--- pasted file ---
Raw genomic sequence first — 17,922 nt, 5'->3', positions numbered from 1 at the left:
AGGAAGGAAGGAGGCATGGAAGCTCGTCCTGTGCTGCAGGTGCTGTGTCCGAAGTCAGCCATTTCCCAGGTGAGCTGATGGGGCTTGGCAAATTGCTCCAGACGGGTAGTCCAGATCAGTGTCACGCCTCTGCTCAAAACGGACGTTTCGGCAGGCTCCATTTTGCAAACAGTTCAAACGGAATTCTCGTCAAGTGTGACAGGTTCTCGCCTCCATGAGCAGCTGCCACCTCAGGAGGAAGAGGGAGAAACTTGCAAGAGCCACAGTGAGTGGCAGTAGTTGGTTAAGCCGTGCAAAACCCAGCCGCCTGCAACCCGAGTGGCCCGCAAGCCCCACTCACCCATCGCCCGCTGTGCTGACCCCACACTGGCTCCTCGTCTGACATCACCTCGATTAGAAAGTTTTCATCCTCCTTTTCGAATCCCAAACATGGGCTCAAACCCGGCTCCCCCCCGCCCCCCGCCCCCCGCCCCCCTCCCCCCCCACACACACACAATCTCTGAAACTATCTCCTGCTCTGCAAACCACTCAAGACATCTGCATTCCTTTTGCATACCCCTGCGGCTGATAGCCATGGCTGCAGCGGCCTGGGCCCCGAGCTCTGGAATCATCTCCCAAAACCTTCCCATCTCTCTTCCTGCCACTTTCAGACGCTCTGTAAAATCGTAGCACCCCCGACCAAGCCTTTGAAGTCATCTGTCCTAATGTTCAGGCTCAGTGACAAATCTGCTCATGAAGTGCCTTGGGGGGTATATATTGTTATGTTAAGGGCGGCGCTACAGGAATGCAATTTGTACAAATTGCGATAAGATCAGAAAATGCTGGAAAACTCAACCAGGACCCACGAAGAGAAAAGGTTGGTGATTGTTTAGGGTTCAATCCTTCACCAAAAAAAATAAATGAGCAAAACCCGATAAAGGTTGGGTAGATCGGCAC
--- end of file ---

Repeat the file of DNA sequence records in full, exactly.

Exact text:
Raw genomic sequence first — 17,922 nt, 5'->3', positions numbered from 1 at the left:
AGGAAGGAAGGAGGCATGGAAGCTCGTCCTGTGCTGCAGGTGCTGTGTCCGAAGTCAGCCATTTCCCAGGTGAGCTGATGGGGCTTGGCAAATTGCTCCAGACGGGTAGTCCAGATCAGTGTCACGCCTCTGCTCAAAACGGACGTTTCGGCAGGCTCCATTTTGCAAACAGTTCAAACGGAATTCTCGTCAAGTGTGACAGGTTCTCGCCTCCATGAGCAGCTGCCACCTCAGGAGGAAGAGGGAGAAACTTGCAAGAGCCACAGTGAGTGGCAGTAGTTGGTTAAGCCGTGCAAAACCCAGCCGCCTGCAACCCGAGTGGCCCGCAAGCCCCACTCACCCATCGCCCGCTGTGCTGACCCCACACTGGCTCCTCGTCTGACATCACCTCGATTAGAAAGTTTTCATCCTCCTTTTCGAATCCCAAACATGGGCTCAAACCCGGCTCCCCCCCGCCCCCCGCCCCCCGCCCCCCTCCCCCCCCACACACACACAATCTCTGAAACTATCTCCTGCTCTGCAAACCACTCAAGACATCTGCATTCCTTTTGCATACCCCTGCGGCTGATAGCCATGGCTGCAGCGGCCTGGGCCCCGAGCTCTGGAATCATCTCCCAAAACCTTCCCATCTCTCTTCCTGCCACTTTCAGACGCTCTGTAAAATCGTAGCACCCCCGACCAAGCCTTTGAAGTCATCTGTCCTAATGTTCAGGCTCAGTGACAAATCTGCTCATGAAGTGCCTTGGGGGGTATATATTGTTATGTTAAGGGCGGCGCTACAGGAATGCAATTTGTACAAATTGCGATAAGATCAGAAAATGCTGGAAAACTCAACCAGGACCCACGAAGAGAAAAGGTTGGTGATTGTTTAGGGTTCAATCCTTCACCAAAAAAAATAAATGAGCAAAACCCGATAAAGGTTGGGTAGATCGGCAC